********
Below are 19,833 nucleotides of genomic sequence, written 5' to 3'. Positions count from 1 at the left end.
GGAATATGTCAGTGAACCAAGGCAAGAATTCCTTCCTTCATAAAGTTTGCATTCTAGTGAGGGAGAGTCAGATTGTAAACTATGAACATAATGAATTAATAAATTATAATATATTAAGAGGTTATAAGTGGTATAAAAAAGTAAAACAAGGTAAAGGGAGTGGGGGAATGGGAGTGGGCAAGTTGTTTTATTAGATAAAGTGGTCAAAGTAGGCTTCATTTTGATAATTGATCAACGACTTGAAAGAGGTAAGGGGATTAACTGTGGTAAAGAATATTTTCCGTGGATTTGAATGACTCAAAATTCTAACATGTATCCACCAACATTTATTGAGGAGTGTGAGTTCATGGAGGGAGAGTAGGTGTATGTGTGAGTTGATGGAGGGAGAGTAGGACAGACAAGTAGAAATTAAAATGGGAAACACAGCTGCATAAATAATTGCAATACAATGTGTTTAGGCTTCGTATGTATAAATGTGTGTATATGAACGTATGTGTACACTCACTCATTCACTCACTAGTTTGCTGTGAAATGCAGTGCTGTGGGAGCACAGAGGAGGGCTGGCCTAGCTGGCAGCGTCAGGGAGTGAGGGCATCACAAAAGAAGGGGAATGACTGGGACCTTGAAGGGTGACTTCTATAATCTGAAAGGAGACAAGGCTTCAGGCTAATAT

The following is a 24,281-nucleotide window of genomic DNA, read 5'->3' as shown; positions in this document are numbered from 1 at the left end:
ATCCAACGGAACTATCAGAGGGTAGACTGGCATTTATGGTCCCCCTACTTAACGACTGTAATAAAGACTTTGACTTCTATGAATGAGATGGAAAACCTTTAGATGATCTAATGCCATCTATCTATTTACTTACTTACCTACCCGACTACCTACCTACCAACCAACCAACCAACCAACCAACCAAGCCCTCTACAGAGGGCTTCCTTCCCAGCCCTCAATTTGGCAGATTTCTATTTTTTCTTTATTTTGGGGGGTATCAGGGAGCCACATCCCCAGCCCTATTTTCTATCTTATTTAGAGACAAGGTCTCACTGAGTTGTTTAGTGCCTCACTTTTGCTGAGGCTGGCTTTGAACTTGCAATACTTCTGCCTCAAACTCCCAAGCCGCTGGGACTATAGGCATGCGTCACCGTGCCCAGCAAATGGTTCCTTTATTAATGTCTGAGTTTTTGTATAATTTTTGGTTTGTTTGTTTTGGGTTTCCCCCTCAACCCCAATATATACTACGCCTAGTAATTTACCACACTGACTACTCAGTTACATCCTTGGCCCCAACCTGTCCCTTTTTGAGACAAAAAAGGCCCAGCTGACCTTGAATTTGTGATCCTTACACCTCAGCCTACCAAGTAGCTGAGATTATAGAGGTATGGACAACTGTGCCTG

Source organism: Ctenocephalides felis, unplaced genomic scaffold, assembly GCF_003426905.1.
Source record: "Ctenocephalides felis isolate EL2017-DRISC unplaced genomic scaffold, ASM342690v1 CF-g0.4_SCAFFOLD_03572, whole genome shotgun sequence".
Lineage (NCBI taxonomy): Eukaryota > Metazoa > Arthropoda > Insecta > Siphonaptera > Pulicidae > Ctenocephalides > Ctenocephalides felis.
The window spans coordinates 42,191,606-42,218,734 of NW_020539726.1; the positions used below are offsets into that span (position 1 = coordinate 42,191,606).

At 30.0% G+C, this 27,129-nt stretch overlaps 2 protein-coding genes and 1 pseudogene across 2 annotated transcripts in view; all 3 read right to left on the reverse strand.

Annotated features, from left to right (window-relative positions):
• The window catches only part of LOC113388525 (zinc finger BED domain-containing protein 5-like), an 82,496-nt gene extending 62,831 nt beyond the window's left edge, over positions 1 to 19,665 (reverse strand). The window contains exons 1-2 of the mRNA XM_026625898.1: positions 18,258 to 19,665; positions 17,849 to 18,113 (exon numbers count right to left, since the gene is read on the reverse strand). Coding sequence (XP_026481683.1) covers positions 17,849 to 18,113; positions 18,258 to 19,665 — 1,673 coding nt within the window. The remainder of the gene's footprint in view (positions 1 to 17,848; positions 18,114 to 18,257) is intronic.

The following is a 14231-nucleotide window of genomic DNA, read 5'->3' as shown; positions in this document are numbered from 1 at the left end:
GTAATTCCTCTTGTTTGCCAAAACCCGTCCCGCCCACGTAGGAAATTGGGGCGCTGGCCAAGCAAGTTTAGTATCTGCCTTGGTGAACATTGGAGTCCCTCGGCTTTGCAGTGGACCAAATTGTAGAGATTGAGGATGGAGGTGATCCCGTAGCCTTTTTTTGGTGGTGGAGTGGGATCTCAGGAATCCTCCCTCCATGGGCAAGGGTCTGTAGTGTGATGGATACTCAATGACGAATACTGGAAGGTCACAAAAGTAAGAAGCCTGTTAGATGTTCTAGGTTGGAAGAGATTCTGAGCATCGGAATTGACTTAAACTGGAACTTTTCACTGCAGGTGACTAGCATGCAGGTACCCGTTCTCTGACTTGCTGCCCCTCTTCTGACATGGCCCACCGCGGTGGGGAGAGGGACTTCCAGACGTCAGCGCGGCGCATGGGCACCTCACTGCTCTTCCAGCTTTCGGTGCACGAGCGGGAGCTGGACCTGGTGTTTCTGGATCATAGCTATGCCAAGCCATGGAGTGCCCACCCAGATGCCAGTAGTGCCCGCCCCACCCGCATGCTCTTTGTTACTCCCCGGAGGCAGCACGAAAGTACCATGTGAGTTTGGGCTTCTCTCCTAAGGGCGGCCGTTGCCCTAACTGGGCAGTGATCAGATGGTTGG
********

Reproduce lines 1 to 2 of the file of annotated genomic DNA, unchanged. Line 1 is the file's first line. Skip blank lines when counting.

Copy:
Below are 19,833 nucleotides of genomic sequence, written 5' to 3'. Positions count from 1 at the left end.
GGAATATGTCAGTGAACCAAGGCAAGAATTCCTTCCTTCATAAAGTTTGCATTCTAGTGAGGGAGAGTCAGATTGTAAACTATGAACATAATGAATTAATAAATTATAATATATTAAGAGGTTATAAGTGGTATAAAAAAGTAAAACAAGGTAAAGGGAGTGGGGGAATGGGAGTGGGCAAGTTGTTTTATTAGATAAAGTGGTCAAAGTAGGCTTCATTTTGATAATTGATCAACGACTTGAAAGAGGTAAGGGGATTAACTGTGGTAAAGAATATTTTCCGTGGATTTGAATGACTCAAAATTCTAACATGTATCCACCAACATTTATTGAGGAGTGTGAGTTCATGGAGGGAGAGTAGGTGTATGTGTGAGTTGATGGAGGGAGAGTAGGACAGACAAGTAGAAATTAAAATGGGAAACACAGCTGCATAAATAATTGCAATACAATGTGTTTAGGCTTCGTATGTATAAATGTGTGTATATGAACGTATGTGTACACTCACTCATTCACTCACTAGTTTGCTGTGAAATGCAGTGCTGTGGGAGCACAGAGGAGGGCTGGCCTAGCTGGCAGCGTCAGGGAGTGAGGGCATCACAAAAGAAGGGGAATGACTGGGACCTTGAAGGGTGACTTCTATAATCTGAAAGGAGACAAGGCTTCAGGCTAATAT